Forget painting the town red. Residents from around the county painted downtown Williamsport green as people celebrated the first-ever St. Patrick's Day Parade on Saturday morning.
In addition to the hues of green, parade-goers received a taste of Irish music and dancing as the festivities made their way on West Fourth Street from Walnut Street to Court Street.
Nick Franczak, of Berwick, walked near the front of the parade, playing bagpipes, an instrument he has played since he was 9.
Nick Franczak, of Nescopeck, marches near the beginning of the 1st-ever city St. Patrick’s Day parade.
"Once you get the knack of it, you're all good," he said.
He described the bagpipe's music as moving, loud and easily recognizable, all of which intrigued him to want to take lessons. He now performs at weddings, funerals and in school.
"If you want bagpipes, I'll be there," he said.
Hearing the bagpipe music was something one group of parade-goers looked forward to most.
"The bagpipes are gonna be awesome," Tiffany Steppe, of South Williamsport, said.
The reason for the appeal is the Irish authenticity it brings. Steppe said she was not Irish, but for the day she would be.
With Steppe was Ryan Krauss, of South Williamsport, who displayed his Irish pride by wearing a kilt, and Jake Steppe, of South Williamsport, who wore a Green Lantern costume to match the day's color.
Having a parade to celebrate Irish heritage is a good idea because after German, Irish is a large part of the community's background, she said.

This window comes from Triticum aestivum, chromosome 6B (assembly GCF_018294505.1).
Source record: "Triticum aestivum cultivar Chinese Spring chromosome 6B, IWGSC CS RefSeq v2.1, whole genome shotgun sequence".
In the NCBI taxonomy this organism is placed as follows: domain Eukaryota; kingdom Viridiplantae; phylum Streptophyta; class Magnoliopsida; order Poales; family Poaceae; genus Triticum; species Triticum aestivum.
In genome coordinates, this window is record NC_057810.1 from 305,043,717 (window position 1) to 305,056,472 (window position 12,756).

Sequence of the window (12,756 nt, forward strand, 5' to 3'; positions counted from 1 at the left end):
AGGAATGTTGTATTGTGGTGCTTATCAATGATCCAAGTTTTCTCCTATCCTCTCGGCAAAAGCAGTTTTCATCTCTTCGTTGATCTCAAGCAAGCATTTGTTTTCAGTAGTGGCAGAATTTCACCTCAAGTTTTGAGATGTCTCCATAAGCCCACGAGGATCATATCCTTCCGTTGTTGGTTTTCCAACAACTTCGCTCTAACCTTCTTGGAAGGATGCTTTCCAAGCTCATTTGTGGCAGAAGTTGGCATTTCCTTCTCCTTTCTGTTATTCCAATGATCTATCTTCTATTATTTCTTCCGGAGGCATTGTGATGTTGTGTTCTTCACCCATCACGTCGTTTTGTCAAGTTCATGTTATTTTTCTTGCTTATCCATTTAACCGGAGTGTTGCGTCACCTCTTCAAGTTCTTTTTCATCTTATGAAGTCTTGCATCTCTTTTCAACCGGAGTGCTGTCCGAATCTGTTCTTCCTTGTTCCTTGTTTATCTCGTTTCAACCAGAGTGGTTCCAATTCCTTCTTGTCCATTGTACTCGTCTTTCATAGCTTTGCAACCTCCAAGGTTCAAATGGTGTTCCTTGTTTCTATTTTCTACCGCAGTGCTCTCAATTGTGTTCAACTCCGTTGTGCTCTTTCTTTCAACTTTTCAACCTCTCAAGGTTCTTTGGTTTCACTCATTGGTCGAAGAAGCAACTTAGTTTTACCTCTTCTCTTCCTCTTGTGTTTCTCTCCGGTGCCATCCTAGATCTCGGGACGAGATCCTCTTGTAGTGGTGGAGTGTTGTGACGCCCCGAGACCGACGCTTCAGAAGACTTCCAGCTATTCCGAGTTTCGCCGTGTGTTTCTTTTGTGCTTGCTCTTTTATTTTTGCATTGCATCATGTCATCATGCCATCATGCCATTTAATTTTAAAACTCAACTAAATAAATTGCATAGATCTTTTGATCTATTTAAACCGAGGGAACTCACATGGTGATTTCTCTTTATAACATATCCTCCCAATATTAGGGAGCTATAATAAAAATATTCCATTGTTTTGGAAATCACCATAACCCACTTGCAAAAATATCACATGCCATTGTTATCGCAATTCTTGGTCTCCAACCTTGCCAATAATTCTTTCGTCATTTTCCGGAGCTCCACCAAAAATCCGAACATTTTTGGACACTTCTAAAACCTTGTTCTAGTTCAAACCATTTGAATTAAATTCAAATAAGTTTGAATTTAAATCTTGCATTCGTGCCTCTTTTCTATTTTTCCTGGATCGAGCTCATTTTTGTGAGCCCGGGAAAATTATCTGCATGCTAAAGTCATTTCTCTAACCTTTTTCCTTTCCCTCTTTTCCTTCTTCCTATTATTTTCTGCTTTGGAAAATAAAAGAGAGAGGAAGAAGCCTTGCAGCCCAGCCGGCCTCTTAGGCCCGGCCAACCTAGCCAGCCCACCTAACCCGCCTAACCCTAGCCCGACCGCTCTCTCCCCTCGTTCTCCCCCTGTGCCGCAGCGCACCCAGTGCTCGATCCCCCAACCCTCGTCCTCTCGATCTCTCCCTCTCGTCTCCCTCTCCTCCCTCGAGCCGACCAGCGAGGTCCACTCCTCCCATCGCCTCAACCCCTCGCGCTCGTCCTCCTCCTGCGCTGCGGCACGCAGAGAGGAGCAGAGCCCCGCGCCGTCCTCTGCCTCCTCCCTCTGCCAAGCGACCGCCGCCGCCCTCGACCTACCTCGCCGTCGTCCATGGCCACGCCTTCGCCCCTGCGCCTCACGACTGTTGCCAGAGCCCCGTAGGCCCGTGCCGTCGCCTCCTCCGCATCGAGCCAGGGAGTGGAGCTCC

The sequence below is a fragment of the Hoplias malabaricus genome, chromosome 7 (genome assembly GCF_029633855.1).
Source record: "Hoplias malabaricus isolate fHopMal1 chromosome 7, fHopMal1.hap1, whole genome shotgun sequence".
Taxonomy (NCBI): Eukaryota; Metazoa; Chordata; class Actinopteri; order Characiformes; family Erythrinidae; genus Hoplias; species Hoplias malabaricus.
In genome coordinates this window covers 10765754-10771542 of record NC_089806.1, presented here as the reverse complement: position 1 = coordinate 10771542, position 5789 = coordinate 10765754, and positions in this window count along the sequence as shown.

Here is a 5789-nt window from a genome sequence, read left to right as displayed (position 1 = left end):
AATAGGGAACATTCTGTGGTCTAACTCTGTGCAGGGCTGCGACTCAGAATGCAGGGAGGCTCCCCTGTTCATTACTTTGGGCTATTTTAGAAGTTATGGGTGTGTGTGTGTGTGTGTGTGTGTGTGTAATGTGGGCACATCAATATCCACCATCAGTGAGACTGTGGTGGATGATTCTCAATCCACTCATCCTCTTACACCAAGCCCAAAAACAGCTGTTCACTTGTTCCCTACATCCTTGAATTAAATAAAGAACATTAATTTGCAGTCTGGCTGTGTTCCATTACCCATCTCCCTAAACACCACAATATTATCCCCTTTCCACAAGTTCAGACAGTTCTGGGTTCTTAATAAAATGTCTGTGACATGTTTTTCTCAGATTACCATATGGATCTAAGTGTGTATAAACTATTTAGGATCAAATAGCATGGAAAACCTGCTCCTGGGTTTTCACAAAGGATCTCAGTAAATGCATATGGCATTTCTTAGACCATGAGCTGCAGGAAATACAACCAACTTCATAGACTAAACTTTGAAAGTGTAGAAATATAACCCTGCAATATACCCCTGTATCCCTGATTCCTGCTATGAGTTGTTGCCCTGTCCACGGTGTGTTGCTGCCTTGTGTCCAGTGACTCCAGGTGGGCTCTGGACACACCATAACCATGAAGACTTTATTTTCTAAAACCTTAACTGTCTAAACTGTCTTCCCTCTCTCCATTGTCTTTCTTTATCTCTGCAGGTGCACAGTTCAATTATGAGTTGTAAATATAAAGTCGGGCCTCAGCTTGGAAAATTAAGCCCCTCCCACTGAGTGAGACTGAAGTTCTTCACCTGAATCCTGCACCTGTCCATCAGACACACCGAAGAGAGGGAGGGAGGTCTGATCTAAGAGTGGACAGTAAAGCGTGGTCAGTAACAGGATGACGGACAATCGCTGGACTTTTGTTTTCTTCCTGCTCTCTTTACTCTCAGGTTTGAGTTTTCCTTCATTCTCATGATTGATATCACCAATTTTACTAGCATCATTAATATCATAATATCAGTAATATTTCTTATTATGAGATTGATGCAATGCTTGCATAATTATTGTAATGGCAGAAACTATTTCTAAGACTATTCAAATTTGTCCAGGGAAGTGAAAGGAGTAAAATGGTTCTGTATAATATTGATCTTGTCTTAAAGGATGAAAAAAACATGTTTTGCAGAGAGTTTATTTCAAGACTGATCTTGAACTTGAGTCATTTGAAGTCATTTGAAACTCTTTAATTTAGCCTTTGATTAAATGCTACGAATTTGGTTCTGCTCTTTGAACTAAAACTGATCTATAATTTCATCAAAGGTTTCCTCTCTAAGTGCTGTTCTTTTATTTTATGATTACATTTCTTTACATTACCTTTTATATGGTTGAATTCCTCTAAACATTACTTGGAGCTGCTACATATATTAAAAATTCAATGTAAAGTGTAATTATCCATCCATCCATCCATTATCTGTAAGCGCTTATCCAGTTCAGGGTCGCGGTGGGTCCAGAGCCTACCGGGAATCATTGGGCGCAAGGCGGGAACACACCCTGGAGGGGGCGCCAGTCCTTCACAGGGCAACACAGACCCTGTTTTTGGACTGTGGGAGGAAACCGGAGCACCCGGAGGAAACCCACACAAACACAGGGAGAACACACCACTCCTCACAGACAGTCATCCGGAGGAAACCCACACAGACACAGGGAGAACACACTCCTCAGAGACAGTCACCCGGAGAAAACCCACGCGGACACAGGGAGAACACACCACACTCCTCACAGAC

Melanie McKee, of Loyalsock Township, went beyond just wearing a green t-shirt by making her own costume Friday night.
She walked in the parade with the Greater Williamsport Notre Dame Club, who told her to wear either green or Notre Dame clothes.
"Oh, I thought you told me to dress like a dame," she said she would tell anyone who questioned her outfit.
As she walked along West Fourth Street, McKee performed a quick jig beneath her skirt.
"I am Irish, so I learned the Irish jig," she said.
Spectators and participants said the parade is a good thing to have for entertainment's sake.
"I love it," McKee said. "It's a great idea. Our area needs more fun."
One family arrived to claim a spot on West Fourth Street almost two hours before the parade began.
When Sally Cramm, of Loyalsock Township, first arrived, not many people lined the sidewalks, but as 11 a.m. drew nearer, the crowds grew. She displayed her heritage with green clothes and clovers painted on her face.
"What kind of Irish girl would I be without it?" she said.
A stand manned by volunteers for St. Joseph the Worker Parish sold hot dogs, sodas and other treats to waiting watchers.
Normally, they sell food at the Grand Slam Parade for Little League, but they decided to try the St. Patrick's Day parade, Barbara McNerney, of Williamsport, said.
"I'm surprised with the turnout," she said.
They scaled back on the food they made, thinking they would have to finish it themselves because there would not be enough customers.
Next year, they will have more Irish food to sell, McNerney said.